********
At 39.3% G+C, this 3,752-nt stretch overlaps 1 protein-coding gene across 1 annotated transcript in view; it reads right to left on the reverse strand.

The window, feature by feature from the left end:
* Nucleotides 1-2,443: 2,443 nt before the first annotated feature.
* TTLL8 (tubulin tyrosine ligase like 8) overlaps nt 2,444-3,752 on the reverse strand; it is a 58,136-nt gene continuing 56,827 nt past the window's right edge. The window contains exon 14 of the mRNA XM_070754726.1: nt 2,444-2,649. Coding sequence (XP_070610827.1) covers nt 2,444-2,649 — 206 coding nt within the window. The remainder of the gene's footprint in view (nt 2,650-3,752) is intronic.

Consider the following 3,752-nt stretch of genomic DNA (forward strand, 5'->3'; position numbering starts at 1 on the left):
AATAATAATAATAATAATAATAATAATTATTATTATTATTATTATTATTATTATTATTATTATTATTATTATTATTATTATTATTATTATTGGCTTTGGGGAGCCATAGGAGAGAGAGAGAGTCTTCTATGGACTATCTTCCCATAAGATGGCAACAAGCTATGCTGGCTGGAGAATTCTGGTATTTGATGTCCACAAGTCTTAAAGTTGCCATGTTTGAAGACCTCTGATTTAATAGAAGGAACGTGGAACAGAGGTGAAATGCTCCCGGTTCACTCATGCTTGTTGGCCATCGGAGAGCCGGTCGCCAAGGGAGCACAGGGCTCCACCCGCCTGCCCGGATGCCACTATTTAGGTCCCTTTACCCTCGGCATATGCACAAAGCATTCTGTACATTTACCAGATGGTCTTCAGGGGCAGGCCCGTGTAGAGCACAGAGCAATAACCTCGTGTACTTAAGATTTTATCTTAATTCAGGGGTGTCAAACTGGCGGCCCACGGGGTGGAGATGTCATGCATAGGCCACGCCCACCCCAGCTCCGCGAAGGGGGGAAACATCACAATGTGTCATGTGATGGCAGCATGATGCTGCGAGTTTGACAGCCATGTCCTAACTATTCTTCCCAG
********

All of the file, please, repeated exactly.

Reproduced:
At 39.3% G+C, this 3,752-nt stretch overlaps 1 protein-coding gene across 1 annotated transcript in view; it reads right to left on the reverse strand.

The window, feature by feature from the left end:
* Nucleotides 1-2,443: 2,443 nt before the first annotated feature.
* TTLL8 (tubulin tyrosine ligase like 8) overlaps nt 2,444-3,752 on the reverse strand; it is a 58,136-nt gene continuing 56,827 nt past the window's right edge. The window contains exon 14 of the mRNA XM_070754726.1: nt 2,444-2,649. Coding sequence (XP_070610827.1) covers nt 2,444-2,649 — 206 coding nt within the window. The remainder of the gene's footprint in view (nt 2,650-3,752) is intronic.

Consider the following 3,752-nt stretch of genomic DNA (forward strand, 5'->3'; position numbering starts at 1 on the left):
AATAATAATAATAATAATAATAATAATTATTATTATTATTATTATTATTATTATTATTATTATTATTATTATTATTATTATTATTATTATTGGCTTTGGGGAGCCATAGGAGAGAGAGAGAGTCTTCTATGGACTATCTTCCCATAAGATGGCAACAAGCTATGCTGGCTGGAGAATTCTGGTATTTGATGTCCACAAGTCTTAAAGTTGCCATGTTTGAAGACCTCTGATTTAATAGAAGGAACGTGGAACAGAGGTGAAATGCTCCCGGTTCACTCATGCTTGTTGGCCATCGGAGAGCCGGTCGCCAAGGGAGCACAGGGCTCCACCCGCCTGCCCGGATGCCACTATTTAGGTCCCTTTACCCTCGGCATATGCACAAAGCATTCTGTACATTTACCAGATGGTCTTCAGGGGCAGGCCCGTGTAGAGCACAGAGCAATAACCTCGTGTACTTAAGATTTTATCTTAATTCAGGGGTGTCAAACTGGCGGCCCACGGGGTGGAGATGTCATGCATAGGCCACGCCCACCCCAGCTCCGCGAAGGGGGGAAACATCACAATGTGTCATGTGATGGCAGCATGATGCTGCGAGTTTGACAGCCATGTCCTAACTATTCTTCCCAG